How do you solve a problem like Vatican II?
While perhaps not as catchy as the classic Sound of Music tune, this question is far more complex than trying to marry off the future Baroness von Trapp. Catholics have been arguing over the council since before it even ended in 1965. While it was intended to usher the Church into the modern world, there’s no question that Vatican II and how to properly interpret it has been the most divisive issue in today’s Church—and the raging debate shows no signs of subsiding. Perhaps, though, it’s time to move beyond the council.
For liberal Catholics, Vatican II represented freedom; specifically, freedom from the past. Instead of being bound to the dogmas and practices of previous generations, Vatican II gave the Church the opportunity to break those shackles and build a new church for a new time. From rejecting the Church’s teaching on the immorality of artificial contraception to advocating for women priests, Catholics of a liberal persuasion essentially became Protestants, molding their own beliefs—even when in direct contradiction to previous teachings of the Church—all, of course, in the “spirit of Vatican II.”
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In response to this post-conciliar aberration, many conservative Catholics reacted by embracing what Pope Benedict XVI called the “hermeneutic of continuity.” By this, the pope meant that Vatican II should be interpreted in a way consistent with the previous 1,960 years of Catholic Tradition (“hermeneutic” is just a fancy word meaning “method of interpreting”). In other words, don’t read Tradition in light of the Council; read the Council in light of Tradition.
This is solid, Catholic advice. Ecumenical councils are not new revelations from heaven that supersede previous revelations. They are an organic part of the ongoing life of the Church and so should be treated as part of a larger whole, not a break in a new direction.
Unfortunately, that perfectly acceptable Catholic principle of the “hermeneutic of continuity” has morphed into something less than Catholic today. Instead of being used to put Vatican II in proper historical perspective, it has turned Vatican II into the very “supercouncil” that the hermeneutic was intended to prevent. More specifically, it has become a stick to bludgeon anyone who dares to criticize the council itself.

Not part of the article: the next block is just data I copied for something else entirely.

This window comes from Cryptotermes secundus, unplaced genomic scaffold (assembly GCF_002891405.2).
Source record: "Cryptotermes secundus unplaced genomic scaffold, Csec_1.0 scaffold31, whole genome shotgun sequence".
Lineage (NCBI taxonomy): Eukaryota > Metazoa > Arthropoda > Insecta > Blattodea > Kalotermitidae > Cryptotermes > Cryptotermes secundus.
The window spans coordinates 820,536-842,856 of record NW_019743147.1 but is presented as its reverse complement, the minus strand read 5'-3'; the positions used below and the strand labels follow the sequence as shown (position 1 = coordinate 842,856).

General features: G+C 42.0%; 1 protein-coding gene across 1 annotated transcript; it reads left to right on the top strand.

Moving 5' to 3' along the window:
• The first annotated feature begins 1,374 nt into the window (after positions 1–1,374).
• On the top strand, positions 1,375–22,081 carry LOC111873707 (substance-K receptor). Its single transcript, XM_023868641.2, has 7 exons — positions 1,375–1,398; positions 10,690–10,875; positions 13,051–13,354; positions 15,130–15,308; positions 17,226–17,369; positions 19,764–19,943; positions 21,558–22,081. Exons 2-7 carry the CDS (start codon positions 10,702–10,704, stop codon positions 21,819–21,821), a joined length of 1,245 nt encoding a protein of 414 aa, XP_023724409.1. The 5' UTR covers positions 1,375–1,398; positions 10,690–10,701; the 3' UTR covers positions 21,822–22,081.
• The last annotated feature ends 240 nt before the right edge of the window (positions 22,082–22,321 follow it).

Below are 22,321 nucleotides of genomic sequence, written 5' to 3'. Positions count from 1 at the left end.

For example, if a Catholic suggests that perhaps certain passages of Vatican II are worded so poorly as to easily lead people into heresy, the HoC Squad jumps in to defend the council: “If it’s read in continuity with Catholic teaching, then it can’t be understood heretically!” Perhaps true for theologians who know all the nuances of Catholic doctrine, but that doesn’t mean the wording isn’t poor and confusing.
Or if a Catholic notes that the council had an unbalanced emphasis on the positive elements of other religions without noting their deficiencies, the HoC Squad shoots those criticisms down, arguing those statements must be balanced with previous teachings. Again, that’s all well and good for intellectuals who know this history deeply, but the average Catholic clearly takes that new emphasis as a sign that we shouldn’t mention the errors of non-Catholic religions. In other words, it’s perfectly legitimate to note that Vatican II gives an unbalanced view.
Yet the very thought of criticizing a council makes many orthodox, faithful Catholics blanch. How can it ever be proper to criticize the highest authority (aside from the pope) in the Church? To ease those concerns, let me share a quote from Joseph Ratzinger, the man who would later become Pope Benedict XVI:
“Not every valid council in the history of the Church has been a fruitful one; in the last analysis, many of them have been a waste of time.”
These words might shock Catholic sensibilities; they almost read like something off the keyboard of an anti-Catholic combox warrior, not the words of a future pope. Yet it is an honest assessment of history.
Catholics need to recognize that sometimes councils succeed, and sometimes they fail. A common misconception among Catholics is that the Holy Spirit guides every aspect of ecumenical councils; therefore, all councils are “successful.” This is not Catholic teaching. The Holy Spirit acts primarily as a protector—He protects the deposit of faith by ensuring that no council can definitively declare heresy as Catholic truth. It’s a negative, not a positive, protection.